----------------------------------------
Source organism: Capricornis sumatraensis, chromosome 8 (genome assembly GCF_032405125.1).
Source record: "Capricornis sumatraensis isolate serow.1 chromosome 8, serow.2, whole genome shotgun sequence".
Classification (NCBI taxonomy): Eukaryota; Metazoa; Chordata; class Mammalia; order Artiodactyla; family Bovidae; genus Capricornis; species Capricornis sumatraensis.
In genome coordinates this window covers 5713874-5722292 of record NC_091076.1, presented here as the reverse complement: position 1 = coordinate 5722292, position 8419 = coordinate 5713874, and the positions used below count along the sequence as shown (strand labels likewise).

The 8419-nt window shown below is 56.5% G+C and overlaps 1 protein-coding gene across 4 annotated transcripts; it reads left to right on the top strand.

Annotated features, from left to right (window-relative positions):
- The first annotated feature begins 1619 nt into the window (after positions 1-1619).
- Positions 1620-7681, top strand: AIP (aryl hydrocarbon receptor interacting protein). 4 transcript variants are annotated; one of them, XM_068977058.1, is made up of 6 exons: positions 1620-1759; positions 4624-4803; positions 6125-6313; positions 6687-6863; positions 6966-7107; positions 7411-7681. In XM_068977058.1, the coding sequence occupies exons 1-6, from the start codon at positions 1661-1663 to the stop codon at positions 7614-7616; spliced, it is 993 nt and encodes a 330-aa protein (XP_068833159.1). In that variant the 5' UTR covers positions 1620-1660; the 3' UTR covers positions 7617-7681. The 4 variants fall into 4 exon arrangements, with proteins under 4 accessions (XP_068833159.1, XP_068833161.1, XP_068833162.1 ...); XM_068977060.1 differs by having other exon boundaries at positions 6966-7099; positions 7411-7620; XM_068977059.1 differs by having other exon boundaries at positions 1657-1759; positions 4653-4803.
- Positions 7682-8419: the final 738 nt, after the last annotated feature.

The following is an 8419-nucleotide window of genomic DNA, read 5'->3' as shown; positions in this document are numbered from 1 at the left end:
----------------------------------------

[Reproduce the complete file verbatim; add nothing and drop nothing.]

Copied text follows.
Source organism: Capricornis sumatraensis, chromosome 8 (genome assembly GCF_032405125.1).
Source record: "Capricornis sumatraensis isolate serow.1 chromosome 8, serow.2, whole genome shotgun sequence".
Classification (NCBI taxonomy): Eukaryota; Metazoa; Chordata; class Mammalia; order Artiodactyla; family Bovidae; genus Capricornis; species Capricornis sumatraensis.
In genome coordinates this window covers 5713874-5722292 of record NC_091076.1, presented here as the reverse complement: position 1 = coordinate 5722292, position 8419 = coordinate 5713874, and the positions used below count along the sequence as shown (strand labels likewise).

The 8419-nt window shown below is 56.5% G+C and overlaps 1 protein-coding gene across 4 annotated transcripts; it reads left to right on the top strand.

Annotated features, from left to right (window-relative positions):
- The first annotated feature begins 1619 nt into the window (after positions 1-1619).
- Positions 1620-7681, top strand: AIP (aryl hydrocarbon receptor interacting protein). 4 transcript variants are annotated; one of them, XM_068977058.1, is made up of 6 exons: positions 1620-1759; positions 4624-4803; positions 6125-6313; positions 6687-6863; positions 6966-7107; positions 7411-7681. In XM_068977058.1, the coding sequence occupies exons 1-6, from the start codon at positions 1661-1663 to the stop codon at positions 7614-7616; spliced, it is 993 nt and encodes a 330-aa protein (XP_068833159.1). In that variant the 5' UTR covers positions 1620-1660; the 3' UTR covers positions 7617-7681. The 4 variants fall into 4 exon arrangements, with proteins under 4 accessions (XP_068833159.1, XP_068833161.1, XP_068833162.1 ...); XM_068977060.1 differs by having other exon boundaries at positions 6966-7099; positions 7411-7620; XM_068977059.1 differs by having other exon boundaries at positions 1657-1759; positions 4653-4803.
- Positions 7682-8419: the final 738 nt, after the last annotated feature.

The following is an 8419-nucleotide window of genomic DNA, read 5'->3' as shown; positions in this document are numbered from 1 at the left end: